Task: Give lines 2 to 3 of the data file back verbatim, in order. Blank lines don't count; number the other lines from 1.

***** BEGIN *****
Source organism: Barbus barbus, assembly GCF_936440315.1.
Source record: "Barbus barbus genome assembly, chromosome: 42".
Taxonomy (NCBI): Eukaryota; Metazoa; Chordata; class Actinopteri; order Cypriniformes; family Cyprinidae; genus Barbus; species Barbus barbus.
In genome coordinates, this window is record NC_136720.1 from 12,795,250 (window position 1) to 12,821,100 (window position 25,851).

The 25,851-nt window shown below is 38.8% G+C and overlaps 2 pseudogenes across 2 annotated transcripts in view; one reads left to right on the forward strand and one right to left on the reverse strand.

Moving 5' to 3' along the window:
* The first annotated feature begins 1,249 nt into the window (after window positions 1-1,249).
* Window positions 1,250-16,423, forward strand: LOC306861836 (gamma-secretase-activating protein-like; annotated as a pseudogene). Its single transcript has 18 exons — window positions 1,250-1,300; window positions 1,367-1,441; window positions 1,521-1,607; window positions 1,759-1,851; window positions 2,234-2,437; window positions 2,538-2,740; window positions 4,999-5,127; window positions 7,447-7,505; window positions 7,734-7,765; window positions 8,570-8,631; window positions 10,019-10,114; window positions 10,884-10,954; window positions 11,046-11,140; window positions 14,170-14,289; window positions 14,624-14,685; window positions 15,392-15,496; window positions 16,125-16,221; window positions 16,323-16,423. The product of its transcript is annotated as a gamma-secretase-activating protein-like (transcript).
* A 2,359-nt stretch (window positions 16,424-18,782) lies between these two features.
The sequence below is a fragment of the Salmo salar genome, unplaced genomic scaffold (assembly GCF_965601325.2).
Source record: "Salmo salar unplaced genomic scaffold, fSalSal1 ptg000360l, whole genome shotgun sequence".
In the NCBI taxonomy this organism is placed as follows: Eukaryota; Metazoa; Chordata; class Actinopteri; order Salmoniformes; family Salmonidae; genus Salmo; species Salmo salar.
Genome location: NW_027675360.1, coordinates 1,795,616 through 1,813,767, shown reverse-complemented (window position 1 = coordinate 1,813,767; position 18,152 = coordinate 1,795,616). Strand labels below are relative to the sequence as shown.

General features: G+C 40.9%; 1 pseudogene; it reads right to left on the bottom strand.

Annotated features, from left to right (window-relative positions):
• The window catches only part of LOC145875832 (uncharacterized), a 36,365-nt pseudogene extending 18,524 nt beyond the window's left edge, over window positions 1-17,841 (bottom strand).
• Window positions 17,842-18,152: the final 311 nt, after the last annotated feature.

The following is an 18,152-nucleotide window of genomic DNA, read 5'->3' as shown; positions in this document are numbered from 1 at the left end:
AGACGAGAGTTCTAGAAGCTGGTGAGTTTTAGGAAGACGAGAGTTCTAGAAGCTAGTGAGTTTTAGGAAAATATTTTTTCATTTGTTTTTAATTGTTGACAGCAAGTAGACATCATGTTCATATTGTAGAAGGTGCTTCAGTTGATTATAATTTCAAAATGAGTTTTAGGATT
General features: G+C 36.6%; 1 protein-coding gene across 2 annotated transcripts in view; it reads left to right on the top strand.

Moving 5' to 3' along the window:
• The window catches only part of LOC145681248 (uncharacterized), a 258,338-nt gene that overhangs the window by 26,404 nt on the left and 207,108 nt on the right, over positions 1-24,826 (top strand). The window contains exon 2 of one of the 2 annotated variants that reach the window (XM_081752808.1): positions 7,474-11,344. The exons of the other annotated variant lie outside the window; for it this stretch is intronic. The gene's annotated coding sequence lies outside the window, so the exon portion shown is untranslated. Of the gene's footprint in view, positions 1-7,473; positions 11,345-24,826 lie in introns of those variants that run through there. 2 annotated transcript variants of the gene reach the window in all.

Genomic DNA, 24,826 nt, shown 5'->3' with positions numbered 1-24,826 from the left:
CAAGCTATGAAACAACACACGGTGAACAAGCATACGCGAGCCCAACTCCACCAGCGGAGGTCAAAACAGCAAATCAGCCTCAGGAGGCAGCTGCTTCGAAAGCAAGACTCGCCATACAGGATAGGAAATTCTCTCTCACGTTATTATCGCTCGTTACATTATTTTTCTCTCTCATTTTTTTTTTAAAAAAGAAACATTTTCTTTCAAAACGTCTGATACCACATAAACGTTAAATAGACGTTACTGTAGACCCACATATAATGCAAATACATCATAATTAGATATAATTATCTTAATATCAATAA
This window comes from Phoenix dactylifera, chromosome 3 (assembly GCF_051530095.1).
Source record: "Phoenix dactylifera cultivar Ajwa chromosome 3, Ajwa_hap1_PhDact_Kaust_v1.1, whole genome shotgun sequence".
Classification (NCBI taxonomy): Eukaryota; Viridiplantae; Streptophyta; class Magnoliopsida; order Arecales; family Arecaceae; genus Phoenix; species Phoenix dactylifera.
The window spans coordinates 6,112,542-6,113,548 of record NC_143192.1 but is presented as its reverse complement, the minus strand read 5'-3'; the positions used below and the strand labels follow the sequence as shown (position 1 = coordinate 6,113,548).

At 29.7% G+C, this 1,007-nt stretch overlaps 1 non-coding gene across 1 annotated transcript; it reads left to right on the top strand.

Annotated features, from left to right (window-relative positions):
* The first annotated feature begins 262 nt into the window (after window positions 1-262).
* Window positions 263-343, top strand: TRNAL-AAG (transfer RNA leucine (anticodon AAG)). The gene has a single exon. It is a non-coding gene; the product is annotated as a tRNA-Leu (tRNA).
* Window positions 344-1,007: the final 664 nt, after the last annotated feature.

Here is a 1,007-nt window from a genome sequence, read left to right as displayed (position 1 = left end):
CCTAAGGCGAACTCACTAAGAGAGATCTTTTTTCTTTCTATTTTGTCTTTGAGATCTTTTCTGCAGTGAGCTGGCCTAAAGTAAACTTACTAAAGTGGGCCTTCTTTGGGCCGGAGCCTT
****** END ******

Source record: "Barbus barbus genome assembly, chromosome: 42".
Taxonomy (NCBI): Eukaryota; Metazoa; Chordata; class Actinopteri; order Cypriniformes; family Cyprinidae; genus Barbus; species Barbus barbus.